Jay-J Joins Senator Kennedy to Lobby Albany; Jay-J’s Law Passes Through Senate Committee

Timothy M. Kennedy

May 21, 2013

Senator Tim Kennedy introduced Jay-J’s Law, which aims to crackdown on severe and repeat child abuse. 

With Committee approval, bill heads to Senate floor. Push continues to get bill through Assembly this year.

ALBANY, N.Y. – Three-year-old Jay J. Bolvin, his grandfather Joseph Retzer and his Uncle Kevin and Aunt Chris Retzer visited Albany Monday to lobby members of the State Legislature and urge them to pass Jay-J’s Law (S.530/A.2623) this year. Jay-J’s Law – which is sponsored by Senator Tim Kennedy – aims to crackdown on repeat child abuse. Kennedy, D-Buffalo, announced the bill was passed through the Senate Codes Committee Monday afternoon.

Now that the bill has passed through committee, it heads to the Senate floor for a vote of the full chamber. Jay-J’s Law could be voted on as soon as the end of this week.

“As Jay-J recovers from the violent abuse he endured, he’s relying on us to stand up for him and help secure justice for all children who’ve been abused or neglected across our state,” said Senator Kennedy. “We’re thrilled Jay-J’s Law has passed through committee, and we’re eager for it to reach the Senate floor for a vote. Once Jay-J’s Law receives Senate approval, it will be up to the Assembly to take action on this much-needed reform to prevent child abuse. We intend to urge them to act swiftly. It’s time we crackdown on child abuse and ensure people who hurt children end up behind bars for a long, long time.

“We owe Jay-J’s family our deepest gratitude for their relentless advocacy to protect the children of our state and for their commitment to helping Jay-J recover from the injuries caused by the abuse he suffered,” Kennedy added.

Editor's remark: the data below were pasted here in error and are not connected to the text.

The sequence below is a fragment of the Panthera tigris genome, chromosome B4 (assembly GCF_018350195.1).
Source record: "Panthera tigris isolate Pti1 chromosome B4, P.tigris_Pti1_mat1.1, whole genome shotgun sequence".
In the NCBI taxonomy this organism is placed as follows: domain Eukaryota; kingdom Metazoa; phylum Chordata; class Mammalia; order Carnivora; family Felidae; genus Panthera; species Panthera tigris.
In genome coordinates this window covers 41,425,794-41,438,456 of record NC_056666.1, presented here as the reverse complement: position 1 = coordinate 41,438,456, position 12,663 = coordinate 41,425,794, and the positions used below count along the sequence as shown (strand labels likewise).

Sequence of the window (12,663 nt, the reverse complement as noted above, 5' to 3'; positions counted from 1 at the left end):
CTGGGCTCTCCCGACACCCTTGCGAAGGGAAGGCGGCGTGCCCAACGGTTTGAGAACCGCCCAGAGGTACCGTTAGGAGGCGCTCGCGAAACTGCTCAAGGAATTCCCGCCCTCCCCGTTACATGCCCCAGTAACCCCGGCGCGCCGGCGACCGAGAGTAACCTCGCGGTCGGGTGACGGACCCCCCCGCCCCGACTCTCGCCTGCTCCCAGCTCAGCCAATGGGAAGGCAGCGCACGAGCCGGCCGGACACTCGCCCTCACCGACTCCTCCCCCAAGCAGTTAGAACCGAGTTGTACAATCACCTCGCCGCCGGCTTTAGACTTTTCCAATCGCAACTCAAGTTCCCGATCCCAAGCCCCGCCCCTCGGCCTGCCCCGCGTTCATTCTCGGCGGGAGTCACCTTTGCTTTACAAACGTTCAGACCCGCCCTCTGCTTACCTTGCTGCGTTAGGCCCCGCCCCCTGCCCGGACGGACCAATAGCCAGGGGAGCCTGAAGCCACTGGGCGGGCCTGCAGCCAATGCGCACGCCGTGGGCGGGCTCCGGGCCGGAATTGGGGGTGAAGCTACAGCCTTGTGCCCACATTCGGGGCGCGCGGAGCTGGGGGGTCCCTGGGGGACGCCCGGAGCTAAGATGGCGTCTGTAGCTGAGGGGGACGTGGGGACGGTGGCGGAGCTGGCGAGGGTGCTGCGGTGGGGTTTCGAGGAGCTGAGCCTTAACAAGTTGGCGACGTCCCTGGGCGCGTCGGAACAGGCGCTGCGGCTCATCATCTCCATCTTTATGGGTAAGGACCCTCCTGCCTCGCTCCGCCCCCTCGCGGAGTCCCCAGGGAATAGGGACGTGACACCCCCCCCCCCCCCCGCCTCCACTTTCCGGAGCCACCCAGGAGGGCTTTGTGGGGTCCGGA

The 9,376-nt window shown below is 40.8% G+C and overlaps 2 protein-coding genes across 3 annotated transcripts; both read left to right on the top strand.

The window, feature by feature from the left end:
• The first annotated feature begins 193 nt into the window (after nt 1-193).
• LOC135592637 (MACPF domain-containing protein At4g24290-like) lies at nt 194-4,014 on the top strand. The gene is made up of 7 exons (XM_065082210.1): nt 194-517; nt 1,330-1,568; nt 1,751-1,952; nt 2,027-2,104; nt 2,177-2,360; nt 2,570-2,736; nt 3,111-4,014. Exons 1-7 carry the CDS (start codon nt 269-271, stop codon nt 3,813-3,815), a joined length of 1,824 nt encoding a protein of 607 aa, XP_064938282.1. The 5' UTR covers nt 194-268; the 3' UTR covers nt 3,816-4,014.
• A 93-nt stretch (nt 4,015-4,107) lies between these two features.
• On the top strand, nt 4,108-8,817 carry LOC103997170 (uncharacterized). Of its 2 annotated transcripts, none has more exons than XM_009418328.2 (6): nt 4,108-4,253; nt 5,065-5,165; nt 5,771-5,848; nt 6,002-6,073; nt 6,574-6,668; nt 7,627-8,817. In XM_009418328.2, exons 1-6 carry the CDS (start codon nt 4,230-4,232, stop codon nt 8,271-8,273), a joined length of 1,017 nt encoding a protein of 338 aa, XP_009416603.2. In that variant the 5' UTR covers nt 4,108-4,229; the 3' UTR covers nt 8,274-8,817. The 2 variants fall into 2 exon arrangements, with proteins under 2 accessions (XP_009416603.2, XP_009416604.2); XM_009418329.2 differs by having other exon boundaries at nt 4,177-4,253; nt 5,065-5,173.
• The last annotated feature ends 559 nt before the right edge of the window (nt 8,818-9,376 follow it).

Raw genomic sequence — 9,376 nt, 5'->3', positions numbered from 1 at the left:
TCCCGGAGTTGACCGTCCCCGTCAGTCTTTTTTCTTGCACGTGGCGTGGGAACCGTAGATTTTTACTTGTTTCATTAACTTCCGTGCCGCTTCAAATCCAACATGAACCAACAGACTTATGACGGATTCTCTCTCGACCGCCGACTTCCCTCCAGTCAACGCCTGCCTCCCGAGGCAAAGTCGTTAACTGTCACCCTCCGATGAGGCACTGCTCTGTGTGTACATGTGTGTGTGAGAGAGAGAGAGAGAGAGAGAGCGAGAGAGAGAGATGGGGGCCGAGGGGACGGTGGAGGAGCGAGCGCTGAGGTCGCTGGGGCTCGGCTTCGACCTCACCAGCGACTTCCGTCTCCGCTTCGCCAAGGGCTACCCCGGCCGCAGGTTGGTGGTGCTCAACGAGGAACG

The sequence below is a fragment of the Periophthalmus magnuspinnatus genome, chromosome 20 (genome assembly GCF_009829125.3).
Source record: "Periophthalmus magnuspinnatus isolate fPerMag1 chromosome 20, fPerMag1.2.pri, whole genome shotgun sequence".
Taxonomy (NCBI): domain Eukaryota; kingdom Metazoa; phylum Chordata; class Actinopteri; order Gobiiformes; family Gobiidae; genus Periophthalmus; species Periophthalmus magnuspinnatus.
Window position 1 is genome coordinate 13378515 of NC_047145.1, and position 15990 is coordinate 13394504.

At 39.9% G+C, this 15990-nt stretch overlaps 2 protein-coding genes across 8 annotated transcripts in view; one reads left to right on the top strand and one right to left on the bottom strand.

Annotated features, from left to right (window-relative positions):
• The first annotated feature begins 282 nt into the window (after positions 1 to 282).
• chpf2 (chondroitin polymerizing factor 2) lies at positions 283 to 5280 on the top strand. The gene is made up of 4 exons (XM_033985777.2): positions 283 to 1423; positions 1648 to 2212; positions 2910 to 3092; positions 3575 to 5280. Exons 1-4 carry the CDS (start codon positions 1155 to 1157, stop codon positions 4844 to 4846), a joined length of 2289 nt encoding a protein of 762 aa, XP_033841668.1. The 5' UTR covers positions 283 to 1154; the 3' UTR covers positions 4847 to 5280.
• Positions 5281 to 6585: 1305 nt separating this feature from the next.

“Jay-J’s Law is a common-sense bill to make sure violent abusers are punished severely for hurting children. It won’t change the suffering Jay-J went through – or the struggles he faces now – but Jay-J’s Law will help protect children across New York State,” said Jay J’s Uncle Kevin Retzer. “We’re excited to have received so much support, and we’re hopeful the bill will pass the Senate very soon. This year, we need the Assembly to step up and help protect the safety of New York’s children by passing Jay-J’s Law. We want to thank Senator Kennedy for always having our back and pushing this bill through the Senate, and thanks also to everyone across the state who has pledged their support for Jay-J’s Law.”

As an infant, Jay-J suffered severe abuse at the hands of his own father. It left Jay-J with 11 fractured bones, a severe seizure disorder and developmental delays. Essentially, a life sentence for Jay-J, but his father got off with a relatively light sentence of one-and-a-third to four years, even though it was his second conviction of child abuse. His first conviction happened outside of the three-year window in which someone can be charged with aggravated assault on a child in instances of repeat abuse. 

Jay-J's Law extends that aggravated assault look-back period to 10 years, and it stiffens penalties for severe repeat abuse.

Jay-J’s Law will crackdown on repeat child abuse by enacting the following changes to the penal code:

  • It amends aggravated assault upon a person less than 11 years old. An individual will be guilty of aggravated assault if he severely injures a child and has been previously convicted of assault or attempted assault upon a child in the preceding 10 years, instead of the current three years.
  • Aggravated assault upon a person less than 11 years old is increased from a class E felony to a class D felony. A third child abuse conviction would make aggravated assault upon a person less than 11 years old a class B felony.
  • In severe cases, Jay J’s Law will also allow law enforcement to charge individuals who recklessly commit serious repeat child abuse with first-degree assault, a class B felony.


A class D felony carries a maximum sentence of 7 years, while a class B felony has a maximum sentence of 25 years – far stronger penalties than what was given to Jay-J’s violent abuser.


Senator Timothy M. Kennedy represents the New York State Senate’s 63rd District, which is comprised of the town of Cheektowaga, city of Lackawanna and most of the city of Buffalo. More information is available at http://kennedy.nysenate.gov.